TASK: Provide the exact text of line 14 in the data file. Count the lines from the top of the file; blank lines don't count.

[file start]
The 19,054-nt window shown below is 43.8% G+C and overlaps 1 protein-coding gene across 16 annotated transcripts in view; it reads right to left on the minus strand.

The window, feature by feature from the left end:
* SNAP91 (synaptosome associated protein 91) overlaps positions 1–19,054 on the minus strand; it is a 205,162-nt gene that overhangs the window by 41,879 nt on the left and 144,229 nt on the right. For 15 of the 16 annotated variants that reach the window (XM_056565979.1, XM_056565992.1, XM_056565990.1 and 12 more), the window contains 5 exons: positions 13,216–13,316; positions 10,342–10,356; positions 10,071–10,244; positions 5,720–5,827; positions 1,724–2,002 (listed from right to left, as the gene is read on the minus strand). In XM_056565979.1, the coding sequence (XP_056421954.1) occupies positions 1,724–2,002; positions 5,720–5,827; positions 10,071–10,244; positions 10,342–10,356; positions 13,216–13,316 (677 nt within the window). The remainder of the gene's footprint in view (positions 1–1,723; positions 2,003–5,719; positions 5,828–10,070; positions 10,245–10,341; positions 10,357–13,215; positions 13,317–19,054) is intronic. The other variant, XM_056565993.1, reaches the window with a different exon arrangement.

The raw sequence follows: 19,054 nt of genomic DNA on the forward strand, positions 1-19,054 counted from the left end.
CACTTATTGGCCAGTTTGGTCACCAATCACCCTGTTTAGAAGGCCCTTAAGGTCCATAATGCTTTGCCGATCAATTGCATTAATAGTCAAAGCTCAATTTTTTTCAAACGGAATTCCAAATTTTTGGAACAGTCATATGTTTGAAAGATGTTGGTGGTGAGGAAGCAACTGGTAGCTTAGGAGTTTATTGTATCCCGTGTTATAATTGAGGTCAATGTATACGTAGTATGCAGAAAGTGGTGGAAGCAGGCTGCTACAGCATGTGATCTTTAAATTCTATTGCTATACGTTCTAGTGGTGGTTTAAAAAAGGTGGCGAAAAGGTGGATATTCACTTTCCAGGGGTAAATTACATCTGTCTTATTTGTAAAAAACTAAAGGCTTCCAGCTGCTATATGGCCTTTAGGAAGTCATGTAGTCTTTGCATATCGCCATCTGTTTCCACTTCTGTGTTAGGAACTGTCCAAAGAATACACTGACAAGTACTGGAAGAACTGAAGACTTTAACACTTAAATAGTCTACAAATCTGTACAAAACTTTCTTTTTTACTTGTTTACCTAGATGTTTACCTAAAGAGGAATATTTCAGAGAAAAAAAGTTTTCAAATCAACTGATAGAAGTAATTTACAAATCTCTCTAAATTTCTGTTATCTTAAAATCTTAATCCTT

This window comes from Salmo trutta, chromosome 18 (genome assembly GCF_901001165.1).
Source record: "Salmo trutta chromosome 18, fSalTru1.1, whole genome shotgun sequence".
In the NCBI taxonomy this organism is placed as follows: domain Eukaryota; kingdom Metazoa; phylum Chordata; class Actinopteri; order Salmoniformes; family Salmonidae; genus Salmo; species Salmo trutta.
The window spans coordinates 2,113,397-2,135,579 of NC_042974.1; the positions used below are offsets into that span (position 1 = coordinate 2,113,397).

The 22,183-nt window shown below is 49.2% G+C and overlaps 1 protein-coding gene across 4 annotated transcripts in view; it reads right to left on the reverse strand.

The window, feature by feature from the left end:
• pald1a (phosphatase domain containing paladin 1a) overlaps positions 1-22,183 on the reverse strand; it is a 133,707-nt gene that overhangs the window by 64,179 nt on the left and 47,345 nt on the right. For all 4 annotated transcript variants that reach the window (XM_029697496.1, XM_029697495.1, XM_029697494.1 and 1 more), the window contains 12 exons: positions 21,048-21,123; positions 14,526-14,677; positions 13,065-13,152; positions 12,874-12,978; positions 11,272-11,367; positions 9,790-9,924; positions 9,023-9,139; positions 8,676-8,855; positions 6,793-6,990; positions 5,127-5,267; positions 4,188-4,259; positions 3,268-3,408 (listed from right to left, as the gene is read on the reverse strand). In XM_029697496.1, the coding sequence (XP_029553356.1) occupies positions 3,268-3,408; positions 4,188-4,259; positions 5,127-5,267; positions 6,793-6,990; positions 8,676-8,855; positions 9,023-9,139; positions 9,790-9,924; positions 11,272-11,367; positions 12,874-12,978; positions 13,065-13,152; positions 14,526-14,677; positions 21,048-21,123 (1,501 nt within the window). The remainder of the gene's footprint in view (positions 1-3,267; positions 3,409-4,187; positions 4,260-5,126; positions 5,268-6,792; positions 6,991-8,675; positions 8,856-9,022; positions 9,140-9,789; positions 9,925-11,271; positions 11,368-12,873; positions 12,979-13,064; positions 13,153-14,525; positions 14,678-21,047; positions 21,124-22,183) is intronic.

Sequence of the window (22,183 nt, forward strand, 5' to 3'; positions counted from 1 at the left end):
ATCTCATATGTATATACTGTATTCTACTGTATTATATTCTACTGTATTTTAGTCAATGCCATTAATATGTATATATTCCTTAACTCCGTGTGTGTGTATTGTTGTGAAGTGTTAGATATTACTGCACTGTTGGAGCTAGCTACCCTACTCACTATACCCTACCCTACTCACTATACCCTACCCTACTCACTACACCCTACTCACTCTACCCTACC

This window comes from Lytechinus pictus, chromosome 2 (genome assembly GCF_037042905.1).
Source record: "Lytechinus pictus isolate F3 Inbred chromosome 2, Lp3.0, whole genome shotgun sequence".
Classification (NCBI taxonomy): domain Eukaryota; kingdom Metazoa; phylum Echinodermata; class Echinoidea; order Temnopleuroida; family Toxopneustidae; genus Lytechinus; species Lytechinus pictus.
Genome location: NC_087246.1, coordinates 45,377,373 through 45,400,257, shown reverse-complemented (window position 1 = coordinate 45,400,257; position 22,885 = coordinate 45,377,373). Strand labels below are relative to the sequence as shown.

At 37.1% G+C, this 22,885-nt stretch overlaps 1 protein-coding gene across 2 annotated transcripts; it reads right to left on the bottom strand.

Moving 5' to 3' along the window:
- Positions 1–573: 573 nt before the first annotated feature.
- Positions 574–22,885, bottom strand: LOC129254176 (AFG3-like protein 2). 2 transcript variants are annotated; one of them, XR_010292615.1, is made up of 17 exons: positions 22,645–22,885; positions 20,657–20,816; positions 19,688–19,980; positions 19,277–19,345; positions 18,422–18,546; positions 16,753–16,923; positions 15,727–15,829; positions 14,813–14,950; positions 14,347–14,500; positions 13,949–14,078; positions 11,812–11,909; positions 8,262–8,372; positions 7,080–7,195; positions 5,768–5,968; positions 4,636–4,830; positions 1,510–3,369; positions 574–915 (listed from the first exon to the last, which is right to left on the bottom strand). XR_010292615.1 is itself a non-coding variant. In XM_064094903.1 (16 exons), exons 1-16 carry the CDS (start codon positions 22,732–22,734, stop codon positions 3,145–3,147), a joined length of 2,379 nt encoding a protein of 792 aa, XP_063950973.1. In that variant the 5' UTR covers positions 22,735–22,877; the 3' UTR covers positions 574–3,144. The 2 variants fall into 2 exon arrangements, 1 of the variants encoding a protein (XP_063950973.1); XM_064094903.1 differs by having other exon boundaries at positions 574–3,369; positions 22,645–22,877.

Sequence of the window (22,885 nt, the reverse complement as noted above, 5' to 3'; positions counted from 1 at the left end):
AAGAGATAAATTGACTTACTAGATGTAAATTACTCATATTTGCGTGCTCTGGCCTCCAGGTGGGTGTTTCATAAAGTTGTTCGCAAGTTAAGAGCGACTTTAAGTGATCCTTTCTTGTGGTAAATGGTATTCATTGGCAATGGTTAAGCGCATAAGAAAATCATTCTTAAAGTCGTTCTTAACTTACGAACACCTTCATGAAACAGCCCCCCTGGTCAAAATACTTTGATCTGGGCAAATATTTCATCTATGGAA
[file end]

ATCTCATATGTATATACTGTATTCTACTGTATTATATTCTACTGTATTTTAGTCAATGCCATTAATATGTATATATTCCTTAACTCCGTGTGTGTGTATTGTTGTGAAGTGTTAGATATTACTGCACTGTTGGAGCTAGCTACCCTACTCACTATACCCTACCCTACTCACTATACCCTACCCTACTCACTACACCCTACTCACTCTACCCTACC